Athabasca Chipewyan First Nation is hosting the As Long as the Rivers Flow conference on Aboriginal rights and resource development in Fort McMurray at the end of this month. For those who are serious about the issues of Aboriginal rights, decolonization, and climate change, this conference is a big deal.
With a stacked line-up of big name guest speakers, organizers are hoping the conference will open “a conversation with Canadians about the current state of treaty relationships, and how we can move forward together, understanding our respective obligations.”
As Long as the Rivers Flow: Coming Back to the Treaty Relationship in Our Time, is organized by the ACFN and Toronto law firm Olthuis Kleer Townshend. The conference is set to “feature moral and political leaders and experts from various disciplines and backgrounds addressing the human and environmental impacts of energy development.” Civil rights activist and Nobel Peace Prize winner Archbishop Desmond Tutu has been tapped as the keynote speaker.
The two-day event will also feature former Ontario premier Bob Rae, NWT premier Stephen Kakfwi, former National Chief of the Assembly of First Nations Ovide Mercredi, former Syncrude president James Carter, Chief Allan Adam, Nobel Peace Prize Laureate Jody Williams, David Schindler, Winona LaDuke, and more. The Master of Ceremonies is none other than Former Chief and Elder François Paulette.
“I’m a strong advocate of treaty rights,” Paulette told me in a phone conversation earlier this week. Paulette was at the heart of a major court case in the early 1970s around treaty rights in NWT. Since then, he has travelled the world speaking about treaty and Indigenous rights, and been involved in many grassroots initiatives.
Francois Paulette is the Master of Ceremony at the ‘As Long as the Rivers Flow’ conference in Fort McMurray this weekend.
Paulette said that conferences like this one are “by far more important than getting Indigenous people together to exploit mother earth through businesses and industry having big events and ventures.”
“I know more people attend the big business, big industry conferences,” he said. “The people who really protect mother Earth and stick up for treaty rights, those are the ones who attend conferences like the one we’re going to have in Fort McMurray. You have someone with huge profile in the area of protecting Indigenous rights and peoples rights in South Africa, a man who is known for opposing apartheid travelling all the way to Fort McMurray to talk about treaties. People should be here.”
Of course, Paulette is speaking about the Archbishop Desmond Tutu, the conference’s keynote speaker. The Archbishop has long been outspoken on climate issues, as well as Indigenous rights and Apartheid issues going back decades. In April 2013, Tutu wrote a piece for the Guardian in which he called on activists around the world to oppose the Keystone XL pipeline.
“Twenty-five years ago people could be excused for not knowing much, or doing much, about climate change,” Tutu wrote. “Today we have no excuse.”
In his rousing call to arms, the Archbishop continues…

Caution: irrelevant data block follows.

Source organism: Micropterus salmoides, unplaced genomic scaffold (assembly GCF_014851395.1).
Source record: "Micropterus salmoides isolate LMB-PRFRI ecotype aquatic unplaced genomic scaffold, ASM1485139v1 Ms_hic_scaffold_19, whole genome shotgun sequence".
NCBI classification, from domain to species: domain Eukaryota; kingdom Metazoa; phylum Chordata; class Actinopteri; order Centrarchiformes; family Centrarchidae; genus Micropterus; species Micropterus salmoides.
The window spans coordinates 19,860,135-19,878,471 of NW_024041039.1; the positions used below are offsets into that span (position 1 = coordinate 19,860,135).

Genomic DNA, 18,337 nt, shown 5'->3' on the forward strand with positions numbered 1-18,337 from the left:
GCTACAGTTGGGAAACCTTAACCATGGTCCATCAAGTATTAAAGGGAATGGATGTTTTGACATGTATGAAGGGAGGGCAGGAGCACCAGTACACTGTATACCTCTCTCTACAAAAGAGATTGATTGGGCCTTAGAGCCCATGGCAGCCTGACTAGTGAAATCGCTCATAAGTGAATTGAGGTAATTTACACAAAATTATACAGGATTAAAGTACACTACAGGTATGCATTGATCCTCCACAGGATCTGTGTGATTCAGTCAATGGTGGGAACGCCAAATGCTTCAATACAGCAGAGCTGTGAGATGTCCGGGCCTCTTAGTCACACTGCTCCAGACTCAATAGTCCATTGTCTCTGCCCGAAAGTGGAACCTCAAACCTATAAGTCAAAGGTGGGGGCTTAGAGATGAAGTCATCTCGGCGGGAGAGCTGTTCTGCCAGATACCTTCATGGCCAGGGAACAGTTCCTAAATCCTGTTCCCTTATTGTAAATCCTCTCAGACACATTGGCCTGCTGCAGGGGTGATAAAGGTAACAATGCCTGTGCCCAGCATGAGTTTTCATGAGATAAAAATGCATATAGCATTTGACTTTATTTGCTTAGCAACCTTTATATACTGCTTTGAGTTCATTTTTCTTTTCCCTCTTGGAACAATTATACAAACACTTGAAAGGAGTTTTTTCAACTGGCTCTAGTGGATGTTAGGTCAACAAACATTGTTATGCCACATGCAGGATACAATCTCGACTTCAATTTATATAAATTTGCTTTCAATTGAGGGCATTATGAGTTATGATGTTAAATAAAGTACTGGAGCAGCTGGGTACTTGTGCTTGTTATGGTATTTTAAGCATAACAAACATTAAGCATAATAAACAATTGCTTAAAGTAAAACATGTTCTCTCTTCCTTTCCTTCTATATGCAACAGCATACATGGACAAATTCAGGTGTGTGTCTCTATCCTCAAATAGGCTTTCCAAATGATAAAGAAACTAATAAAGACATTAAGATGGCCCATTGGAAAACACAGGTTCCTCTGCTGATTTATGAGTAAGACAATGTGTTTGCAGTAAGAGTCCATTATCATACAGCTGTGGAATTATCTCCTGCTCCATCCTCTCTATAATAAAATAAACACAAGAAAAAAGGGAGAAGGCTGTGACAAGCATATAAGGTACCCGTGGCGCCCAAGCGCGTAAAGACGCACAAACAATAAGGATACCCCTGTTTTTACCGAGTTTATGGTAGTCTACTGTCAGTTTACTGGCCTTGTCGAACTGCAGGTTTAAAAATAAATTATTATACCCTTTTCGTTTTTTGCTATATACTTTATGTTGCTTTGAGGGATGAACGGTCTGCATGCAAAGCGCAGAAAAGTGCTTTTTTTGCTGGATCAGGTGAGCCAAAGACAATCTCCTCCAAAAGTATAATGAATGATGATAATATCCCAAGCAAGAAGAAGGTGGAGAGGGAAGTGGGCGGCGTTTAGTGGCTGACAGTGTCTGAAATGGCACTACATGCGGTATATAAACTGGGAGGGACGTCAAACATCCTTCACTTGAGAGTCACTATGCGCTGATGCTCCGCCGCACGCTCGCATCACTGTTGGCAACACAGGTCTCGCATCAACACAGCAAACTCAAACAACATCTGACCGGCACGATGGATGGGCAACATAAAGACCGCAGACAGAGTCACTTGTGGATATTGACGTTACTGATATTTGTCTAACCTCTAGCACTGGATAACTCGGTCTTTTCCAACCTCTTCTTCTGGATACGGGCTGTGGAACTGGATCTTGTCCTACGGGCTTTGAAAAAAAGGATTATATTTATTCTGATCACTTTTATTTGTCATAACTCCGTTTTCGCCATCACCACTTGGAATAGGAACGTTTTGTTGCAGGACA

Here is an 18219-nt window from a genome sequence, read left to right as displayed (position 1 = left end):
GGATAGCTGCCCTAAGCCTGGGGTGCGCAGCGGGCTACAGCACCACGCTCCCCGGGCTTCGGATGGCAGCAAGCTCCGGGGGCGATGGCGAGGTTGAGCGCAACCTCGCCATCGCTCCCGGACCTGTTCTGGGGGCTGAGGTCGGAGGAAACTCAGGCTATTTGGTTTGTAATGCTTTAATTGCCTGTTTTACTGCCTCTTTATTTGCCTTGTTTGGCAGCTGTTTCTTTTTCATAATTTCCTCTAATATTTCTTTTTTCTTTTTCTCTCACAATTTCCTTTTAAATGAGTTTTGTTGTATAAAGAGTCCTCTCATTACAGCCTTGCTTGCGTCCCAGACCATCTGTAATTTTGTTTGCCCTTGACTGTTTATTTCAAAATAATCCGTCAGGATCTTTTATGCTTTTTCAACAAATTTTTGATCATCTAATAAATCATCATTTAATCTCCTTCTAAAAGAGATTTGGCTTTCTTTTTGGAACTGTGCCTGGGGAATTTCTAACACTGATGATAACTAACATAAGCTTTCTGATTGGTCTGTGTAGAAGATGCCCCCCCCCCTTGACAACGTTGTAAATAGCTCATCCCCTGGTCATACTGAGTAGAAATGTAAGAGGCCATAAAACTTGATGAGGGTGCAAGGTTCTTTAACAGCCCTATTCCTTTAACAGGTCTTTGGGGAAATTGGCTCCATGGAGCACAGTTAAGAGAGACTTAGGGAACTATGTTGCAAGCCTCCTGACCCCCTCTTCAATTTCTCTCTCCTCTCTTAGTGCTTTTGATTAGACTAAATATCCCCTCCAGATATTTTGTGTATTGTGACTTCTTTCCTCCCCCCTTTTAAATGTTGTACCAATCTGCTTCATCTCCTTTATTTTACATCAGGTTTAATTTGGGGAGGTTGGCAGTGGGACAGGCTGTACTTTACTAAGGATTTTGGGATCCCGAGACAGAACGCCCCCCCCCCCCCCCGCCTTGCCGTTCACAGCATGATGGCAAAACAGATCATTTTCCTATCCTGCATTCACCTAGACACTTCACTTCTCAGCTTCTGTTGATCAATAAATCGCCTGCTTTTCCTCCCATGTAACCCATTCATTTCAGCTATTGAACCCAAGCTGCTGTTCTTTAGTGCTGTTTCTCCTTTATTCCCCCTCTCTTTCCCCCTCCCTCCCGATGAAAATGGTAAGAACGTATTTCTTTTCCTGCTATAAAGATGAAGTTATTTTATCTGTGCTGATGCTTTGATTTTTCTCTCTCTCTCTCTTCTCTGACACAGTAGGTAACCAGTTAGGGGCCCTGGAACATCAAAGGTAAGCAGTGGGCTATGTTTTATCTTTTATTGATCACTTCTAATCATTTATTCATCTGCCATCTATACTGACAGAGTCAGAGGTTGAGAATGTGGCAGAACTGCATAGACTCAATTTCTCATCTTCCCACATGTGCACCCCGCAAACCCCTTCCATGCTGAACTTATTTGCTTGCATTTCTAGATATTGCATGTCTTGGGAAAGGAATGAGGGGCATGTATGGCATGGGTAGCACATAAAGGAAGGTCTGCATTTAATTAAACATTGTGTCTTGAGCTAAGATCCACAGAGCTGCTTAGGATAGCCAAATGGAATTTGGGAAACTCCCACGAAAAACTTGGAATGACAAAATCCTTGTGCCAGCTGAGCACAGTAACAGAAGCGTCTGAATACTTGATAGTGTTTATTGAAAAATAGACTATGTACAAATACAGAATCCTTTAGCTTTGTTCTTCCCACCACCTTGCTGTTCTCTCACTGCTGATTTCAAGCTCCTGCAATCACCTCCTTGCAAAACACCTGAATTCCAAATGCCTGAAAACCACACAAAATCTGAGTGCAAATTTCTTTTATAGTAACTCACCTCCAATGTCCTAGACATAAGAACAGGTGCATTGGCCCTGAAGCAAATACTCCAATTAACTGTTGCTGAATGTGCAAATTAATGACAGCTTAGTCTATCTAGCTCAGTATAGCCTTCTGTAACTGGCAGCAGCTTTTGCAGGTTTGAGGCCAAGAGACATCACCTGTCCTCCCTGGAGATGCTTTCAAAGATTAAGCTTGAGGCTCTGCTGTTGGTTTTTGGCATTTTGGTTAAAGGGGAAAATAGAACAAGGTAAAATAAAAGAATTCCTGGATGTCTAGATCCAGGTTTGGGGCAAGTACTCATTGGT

It is clear that those countries and companies primarily responsible for emitting carbon and accelerating climate change are not simply going to give up; they stand to make too much money. They need a whole lot of gentle persuasion from the likes of us. And it need not necessarily involve trading in our cars and buying bicycles!
We cannot necessarily bankrupt the fossil fuel industry. But we can take steps to reduce its political clout, and hold those who rake in the profits accountable for cleaning up the mess.
“We are proud to host a moral leader like Archbishop Tutu, who has done such important work for people in his own country,” ACFN Chief Allan Adam said in a statement about the conference. “We hope he can guide us to open a conversation with Canadians about the current state of treaty relationships, and how we can move forward together, understanding our respective obligations.”
“More business people should [attend conferences like these],” Paulette continued. “They need to hear why Indigenous people speak up about protecting mother Earth, and why you should not be polluting the rivers. Why you should not be polluting the air.”
“I’m a decolonizing Indian,” Paulette said. “I live in the bush. I don’t live in town, I don’t live in the city. I travel around, but I live at home, on the land. I’m a strong advocate of protecting mother earth. And I’m not afraid, I have no fear to speak up.”
“You either remain colonized,” Paulette said, concluding our conversation, “or you start to decolonize. Don’t sit on the fence. It’s as simple as that.”
Here is a video of Desmond Tutu speaking out against Climate Change, and urging a boycott of corporations that are contributing to Climate Change. What do you think of his controversial stance? Sound out in the comments below.
Sheldon Birnie grew up in Dawson Creek, BC, and received a bachelor of environmental studies from the University of Manitoba in 2011. He lives in Winnipeg, MB, where he is a freelance writer, and the editor of the Manitoba Eco-Journal.